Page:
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The Flutter framework uses the widgets tree in Flutter to render the app’s UI on the screen. The framework iterates through the widget tree, calling the build() method on each widget. The build() method returns a RenderObject, which is a representation of the widget on the screen.
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The root of the widget tree is the runApp() widget, which is the entry point for all Flutter apps. The runApp() widget takes a single widget as its argument, which becomes the root of the widget tree.
For example, a Scaffold widget can have a Row widget as its child, and the Row widget can have a Text widget as its child.
The Flutter framework then uses the RenderObjects to create the final rendering of the app’s UI.
Here is an example of a simple widget tree:
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The element tree, render object tree, and widget tree are all related. The widget tree, which serves as the foundation for the app’s user interface is used to construct the element tree and render object tree.
Although it is a hierarchical structure, the element tree does not directly correspond to the widget tree.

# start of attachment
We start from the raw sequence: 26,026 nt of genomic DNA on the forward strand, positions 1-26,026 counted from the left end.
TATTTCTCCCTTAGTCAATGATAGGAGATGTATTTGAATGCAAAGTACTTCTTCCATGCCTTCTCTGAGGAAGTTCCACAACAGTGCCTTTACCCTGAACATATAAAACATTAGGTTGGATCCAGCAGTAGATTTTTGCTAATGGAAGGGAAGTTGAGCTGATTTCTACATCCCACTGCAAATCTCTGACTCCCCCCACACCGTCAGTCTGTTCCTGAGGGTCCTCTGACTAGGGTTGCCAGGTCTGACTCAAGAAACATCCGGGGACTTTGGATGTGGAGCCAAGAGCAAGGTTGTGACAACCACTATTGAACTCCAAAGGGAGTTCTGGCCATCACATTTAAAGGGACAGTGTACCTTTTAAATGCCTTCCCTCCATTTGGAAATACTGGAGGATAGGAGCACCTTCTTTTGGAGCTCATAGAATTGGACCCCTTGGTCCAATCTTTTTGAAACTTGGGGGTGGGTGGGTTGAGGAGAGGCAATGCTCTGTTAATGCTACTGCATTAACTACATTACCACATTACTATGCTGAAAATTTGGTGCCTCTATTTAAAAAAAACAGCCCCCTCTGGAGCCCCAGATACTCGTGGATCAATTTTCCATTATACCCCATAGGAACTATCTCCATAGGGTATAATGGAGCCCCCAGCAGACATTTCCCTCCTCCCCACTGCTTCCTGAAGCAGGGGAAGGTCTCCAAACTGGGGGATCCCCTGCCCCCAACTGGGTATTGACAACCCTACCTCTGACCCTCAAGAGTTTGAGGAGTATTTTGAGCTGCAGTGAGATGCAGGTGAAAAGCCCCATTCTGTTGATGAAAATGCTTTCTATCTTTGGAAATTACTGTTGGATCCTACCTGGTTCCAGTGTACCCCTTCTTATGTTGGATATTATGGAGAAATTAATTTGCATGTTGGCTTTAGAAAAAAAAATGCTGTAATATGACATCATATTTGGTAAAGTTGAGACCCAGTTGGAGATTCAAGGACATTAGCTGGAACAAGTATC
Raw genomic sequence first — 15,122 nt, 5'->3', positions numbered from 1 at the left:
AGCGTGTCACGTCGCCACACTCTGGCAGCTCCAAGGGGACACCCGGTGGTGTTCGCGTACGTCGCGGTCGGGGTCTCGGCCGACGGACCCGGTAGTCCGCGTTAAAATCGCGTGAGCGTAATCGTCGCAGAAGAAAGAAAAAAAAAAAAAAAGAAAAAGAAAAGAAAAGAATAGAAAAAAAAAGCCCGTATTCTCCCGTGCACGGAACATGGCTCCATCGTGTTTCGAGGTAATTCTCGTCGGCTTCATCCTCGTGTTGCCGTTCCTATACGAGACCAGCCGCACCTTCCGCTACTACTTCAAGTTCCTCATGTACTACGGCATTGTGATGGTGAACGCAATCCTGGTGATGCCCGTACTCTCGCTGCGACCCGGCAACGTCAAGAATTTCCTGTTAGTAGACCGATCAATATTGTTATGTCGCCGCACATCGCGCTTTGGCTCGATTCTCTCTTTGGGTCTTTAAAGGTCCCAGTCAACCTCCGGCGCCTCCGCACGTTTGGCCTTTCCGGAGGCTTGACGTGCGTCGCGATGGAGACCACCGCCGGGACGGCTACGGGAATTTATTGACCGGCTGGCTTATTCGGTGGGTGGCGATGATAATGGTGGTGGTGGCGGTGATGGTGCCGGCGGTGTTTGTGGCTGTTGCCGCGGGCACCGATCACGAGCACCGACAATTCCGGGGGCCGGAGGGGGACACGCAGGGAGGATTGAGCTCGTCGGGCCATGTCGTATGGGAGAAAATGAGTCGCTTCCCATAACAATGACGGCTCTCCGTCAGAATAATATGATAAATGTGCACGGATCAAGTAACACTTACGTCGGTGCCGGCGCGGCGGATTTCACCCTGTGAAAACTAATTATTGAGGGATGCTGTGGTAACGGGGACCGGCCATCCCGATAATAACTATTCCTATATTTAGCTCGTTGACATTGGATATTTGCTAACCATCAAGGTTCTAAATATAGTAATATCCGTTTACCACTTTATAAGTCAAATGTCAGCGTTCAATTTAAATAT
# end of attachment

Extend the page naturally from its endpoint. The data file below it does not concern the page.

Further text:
The render object tree, which is a flat structure, contains the underlying graphics objects that are used to generate the user interface on the screen. The Flutter framework builds the render object tree based on the element tree.
Understanding the three different types of widget trees is crucial to comprehending how Flutter apps operate. The element tree manages the widget tree’s state, the render object tree renders the UI on the screen, and the widget tree—which is the final authority—manage the app’s user interface.
Stateless Widget and Element Trees 🍂Each Stateless Widget has a corresponding stateless element. The Flutter framework makes a request from the widget using the createElement method and then mounts the element to the element tree. Each element contains a reference back to the widget.
Every child widget produces its own element and mounts it to the element tree once the element initiates the widget’s build function and checks for children widgets.
Stateful Widget and Element Trees 🌱Each stateful widget has an analogous stateful element. Each stateful widget has an analogous stateful element.
This widget is stateful, thus the stateful element asks that it construct a state object by invoking the createState function of the Stateful Widget class.
The stateful element now has a reference to the state object and the widget at the given location in the element tree. To check for children widgets, the stateful element calls the build method of the state object widget. Each child widget then produces a new element and mounts it to the element tree.
How to check Widgets Tree in Flutter of your Flutter app 🔍You may use the Flutter widget inspector to understand existing layouts and identify layout problems by using it to explore and visualize Flutter widget trees.
To debug a layout issue, run the app in debug mode and open the inspector by clicking the Flutter Inspector tab on the DevTools toolbar.
We’ve learned about the Widgets Tree In Flutter.
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